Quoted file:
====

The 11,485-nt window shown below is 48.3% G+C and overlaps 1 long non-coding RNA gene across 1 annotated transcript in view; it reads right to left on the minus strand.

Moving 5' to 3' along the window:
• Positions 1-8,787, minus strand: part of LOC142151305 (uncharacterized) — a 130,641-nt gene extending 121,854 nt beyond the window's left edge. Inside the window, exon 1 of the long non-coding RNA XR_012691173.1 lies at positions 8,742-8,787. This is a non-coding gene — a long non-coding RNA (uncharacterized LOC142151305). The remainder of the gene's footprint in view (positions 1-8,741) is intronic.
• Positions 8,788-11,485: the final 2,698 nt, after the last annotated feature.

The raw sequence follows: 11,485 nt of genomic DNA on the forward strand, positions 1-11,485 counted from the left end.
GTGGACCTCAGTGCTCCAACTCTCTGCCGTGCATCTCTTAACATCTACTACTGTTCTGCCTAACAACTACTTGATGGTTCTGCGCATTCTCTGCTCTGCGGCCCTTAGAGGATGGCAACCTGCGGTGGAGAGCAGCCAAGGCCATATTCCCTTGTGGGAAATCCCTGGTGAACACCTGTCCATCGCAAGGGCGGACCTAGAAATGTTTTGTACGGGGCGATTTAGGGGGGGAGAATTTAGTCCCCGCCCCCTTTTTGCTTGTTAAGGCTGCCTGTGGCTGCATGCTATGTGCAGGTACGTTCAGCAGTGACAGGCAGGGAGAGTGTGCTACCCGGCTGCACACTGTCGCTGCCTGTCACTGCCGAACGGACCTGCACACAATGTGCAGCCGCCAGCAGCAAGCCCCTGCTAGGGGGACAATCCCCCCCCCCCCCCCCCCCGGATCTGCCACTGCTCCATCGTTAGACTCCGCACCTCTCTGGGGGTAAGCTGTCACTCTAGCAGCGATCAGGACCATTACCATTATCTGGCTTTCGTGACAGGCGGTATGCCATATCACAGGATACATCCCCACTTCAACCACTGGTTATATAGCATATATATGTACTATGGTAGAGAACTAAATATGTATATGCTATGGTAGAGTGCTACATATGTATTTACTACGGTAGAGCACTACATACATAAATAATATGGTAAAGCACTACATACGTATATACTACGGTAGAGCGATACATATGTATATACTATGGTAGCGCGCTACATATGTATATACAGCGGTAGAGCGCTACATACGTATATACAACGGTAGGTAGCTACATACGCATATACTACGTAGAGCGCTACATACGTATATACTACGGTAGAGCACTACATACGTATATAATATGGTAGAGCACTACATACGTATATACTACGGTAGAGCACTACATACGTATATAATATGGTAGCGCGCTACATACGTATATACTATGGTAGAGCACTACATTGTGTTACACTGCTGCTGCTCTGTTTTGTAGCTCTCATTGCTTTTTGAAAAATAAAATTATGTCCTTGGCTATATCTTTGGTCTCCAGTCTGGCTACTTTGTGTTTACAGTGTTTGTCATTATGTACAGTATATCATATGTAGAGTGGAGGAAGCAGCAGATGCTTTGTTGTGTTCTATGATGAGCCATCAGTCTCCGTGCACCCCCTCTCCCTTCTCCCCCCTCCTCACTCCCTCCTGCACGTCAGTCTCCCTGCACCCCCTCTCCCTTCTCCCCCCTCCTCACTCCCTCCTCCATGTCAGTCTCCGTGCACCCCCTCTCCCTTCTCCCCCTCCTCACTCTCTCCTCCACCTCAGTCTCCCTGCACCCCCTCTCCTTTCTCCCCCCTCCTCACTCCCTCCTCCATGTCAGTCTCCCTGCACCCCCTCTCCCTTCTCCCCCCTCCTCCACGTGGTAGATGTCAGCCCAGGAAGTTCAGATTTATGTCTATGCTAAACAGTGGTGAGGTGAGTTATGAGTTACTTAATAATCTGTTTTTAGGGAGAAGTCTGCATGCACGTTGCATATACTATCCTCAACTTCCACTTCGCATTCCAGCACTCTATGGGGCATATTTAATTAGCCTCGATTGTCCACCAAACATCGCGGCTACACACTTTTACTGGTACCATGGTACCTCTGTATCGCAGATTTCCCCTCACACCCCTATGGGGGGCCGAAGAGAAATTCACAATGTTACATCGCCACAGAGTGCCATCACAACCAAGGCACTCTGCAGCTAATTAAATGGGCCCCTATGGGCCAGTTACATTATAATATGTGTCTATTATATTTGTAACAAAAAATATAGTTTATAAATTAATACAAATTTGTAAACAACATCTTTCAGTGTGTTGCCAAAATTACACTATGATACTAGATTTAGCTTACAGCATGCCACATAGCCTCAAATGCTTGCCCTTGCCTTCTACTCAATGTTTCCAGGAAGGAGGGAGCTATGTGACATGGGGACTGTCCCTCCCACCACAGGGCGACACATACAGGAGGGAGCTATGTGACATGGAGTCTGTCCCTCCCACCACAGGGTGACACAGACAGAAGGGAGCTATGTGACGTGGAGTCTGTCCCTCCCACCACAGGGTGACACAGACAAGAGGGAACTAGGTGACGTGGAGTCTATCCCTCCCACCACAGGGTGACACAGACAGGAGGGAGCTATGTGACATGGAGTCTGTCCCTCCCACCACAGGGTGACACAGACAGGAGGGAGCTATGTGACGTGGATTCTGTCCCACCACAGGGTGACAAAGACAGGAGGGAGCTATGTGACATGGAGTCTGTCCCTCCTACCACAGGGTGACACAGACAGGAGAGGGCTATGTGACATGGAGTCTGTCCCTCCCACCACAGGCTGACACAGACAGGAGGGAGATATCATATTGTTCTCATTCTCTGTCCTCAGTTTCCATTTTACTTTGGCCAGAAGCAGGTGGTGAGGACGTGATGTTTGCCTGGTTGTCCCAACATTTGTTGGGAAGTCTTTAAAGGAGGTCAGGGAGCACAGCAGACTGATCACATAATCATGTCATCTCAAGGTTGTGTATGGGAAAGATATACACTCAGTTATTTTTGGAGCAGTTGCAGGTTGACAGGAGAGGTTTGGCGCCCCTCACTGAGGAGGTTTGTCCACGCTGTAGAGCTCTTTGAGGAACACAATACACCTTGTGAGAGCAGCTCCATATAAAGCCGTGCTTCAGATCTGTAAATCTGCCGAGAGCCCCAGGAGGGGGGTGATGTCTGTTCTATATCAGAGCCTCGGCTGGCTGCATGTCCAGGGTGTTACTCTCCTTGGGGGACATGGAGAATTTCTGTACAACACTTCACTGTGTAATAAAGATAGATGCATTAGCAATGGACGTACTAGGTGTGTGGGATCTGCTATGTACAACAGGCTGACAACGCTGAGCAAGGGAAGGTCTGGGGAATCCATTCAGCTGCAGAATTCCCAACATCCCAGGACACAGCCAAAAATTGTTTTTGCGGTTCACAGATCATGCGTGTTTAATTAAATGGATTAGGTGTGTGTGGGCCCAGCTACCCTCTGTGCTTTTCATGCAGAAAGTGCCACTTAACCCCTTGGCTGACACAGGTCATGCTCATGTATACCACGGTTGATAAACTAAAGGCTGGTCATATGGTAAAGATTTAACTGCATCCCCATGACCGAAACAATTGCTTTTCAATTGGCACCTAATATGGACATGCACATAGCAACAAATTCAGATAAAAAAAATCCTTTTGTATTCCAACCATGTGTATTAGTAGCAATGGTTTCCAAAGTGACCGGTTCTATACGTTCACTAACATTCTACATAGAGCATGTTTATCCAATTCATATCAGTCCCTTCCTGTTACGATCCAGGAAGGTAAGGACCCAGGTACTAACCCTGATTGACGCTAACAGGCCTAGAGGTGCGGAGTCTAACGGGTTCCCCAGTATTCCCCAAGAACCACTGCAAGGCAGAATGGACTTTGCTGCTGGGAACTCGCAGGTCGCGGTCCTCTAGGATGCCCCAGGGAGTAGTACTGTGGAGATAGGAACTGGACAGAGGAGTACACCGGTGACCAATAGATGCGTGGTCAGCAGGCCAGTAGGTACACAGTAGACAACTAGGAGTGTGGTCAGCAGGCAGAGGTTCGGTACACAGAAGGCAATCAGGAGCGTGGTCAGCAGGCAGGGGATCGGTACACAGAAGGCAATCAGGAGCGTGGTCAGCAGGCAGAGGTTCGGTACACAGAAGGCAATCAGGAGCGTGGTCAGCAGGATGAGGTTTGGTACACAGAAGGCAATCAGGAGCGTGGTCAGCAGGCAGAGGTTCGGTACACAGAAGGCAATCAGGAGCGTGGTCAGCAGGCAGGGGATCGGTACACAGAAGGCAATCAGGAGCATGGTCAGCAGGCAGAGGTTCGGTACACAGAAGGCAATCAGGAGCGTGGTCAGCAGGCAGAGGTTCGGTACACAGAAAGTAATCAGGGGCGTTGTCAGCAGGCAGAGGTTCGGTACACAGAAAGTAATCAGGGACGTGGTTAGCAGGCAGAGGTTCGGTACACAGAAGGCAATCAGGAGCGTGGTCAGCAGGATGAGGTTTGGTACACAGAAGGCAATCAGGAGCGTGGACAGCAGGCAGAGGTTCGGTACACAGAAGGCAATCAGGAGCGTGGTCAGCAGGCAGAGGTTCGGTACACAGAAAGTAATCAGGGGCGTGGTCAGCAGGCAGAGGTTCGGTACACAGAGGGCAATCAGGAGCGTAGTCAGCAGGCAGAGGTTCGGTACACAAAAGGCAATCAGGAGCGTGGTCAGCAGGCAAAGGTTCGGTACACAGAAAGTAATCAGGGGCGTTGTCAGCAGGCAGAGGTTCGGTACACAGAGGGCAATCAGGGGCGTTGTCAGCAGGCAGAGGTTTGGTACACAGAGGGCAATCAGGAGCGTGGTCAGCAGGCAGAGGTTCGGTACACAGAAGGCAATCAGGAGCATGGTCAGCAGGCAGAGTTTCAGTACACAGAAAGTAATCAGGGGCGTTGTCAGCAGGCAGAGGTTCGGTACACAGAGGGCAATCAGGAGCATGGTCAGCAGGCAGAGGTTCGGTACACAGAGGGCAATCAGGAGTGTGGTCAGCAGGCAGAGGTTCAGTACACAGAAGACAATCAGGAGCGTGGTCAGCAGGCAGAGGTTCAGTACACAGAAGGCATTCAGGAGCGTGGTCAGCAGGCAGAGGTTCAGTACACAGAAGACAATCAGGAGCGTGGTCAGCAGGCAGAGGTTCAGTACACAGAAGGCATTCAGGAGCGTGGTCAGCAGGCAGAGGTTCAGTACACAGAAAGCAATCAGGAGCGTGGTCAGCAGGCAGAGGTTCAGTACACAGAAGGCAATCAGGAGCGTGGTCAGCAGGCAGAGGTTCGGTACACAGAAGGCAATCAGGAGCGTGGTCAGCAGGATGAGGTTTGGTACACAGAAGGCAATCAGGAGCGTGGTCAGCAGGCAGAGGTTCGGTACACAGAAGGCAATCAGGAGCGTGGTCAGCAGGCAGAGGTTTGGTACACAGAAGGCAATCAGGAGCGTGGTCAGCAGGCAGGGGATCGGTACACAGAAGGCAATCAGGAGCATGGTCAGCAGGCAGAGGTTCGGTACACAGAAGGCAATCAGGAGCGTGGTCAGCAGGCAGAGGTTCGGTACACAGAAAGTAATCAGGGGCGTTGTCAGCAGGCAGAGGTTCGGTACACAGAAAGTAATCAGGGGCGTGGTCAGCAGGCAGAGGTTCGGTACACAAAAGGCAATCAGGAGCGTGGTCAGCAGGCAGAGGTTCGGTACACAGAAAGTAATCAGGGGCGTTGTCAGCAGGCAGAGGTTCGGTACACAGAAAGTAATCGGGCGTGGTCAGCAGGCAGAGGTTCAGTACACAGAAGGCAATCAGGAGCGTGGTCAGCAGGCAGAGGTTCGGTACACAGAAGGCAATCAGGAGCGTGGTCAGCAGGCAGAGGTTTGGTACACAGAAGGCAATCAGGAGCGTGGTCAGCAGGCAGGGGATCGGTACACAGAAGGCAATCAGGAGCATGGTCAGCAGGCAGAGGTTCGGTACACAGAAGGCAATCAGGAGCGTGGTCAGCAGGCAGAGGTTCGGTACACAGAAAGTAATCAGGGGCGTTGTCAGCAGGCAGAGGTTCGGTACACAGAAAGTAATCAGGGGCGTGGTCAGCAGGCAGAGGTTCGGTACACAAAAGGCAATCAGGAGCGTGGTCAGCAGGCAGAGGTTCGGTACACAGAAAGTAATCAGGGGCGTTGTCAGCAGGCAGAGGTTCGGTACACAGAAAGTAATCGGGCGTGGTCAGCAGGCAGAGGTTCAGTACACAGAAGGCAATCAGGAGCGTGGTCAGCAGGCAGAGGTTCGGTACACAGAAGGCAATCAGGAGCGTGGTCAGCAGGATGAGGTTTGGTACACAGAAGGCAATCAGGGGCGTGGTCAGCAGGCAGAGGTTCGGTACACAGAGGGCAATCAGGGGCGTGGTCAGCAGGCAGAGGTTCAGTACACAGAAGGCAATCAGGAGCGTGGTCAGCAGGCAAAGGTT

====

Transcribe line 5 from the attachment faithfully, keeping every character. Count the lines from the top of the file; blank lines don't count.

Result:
The raw sequence follows: 11,485 nt of genomic DNA on the forward strand, positions 1-11,485 counted from the left end.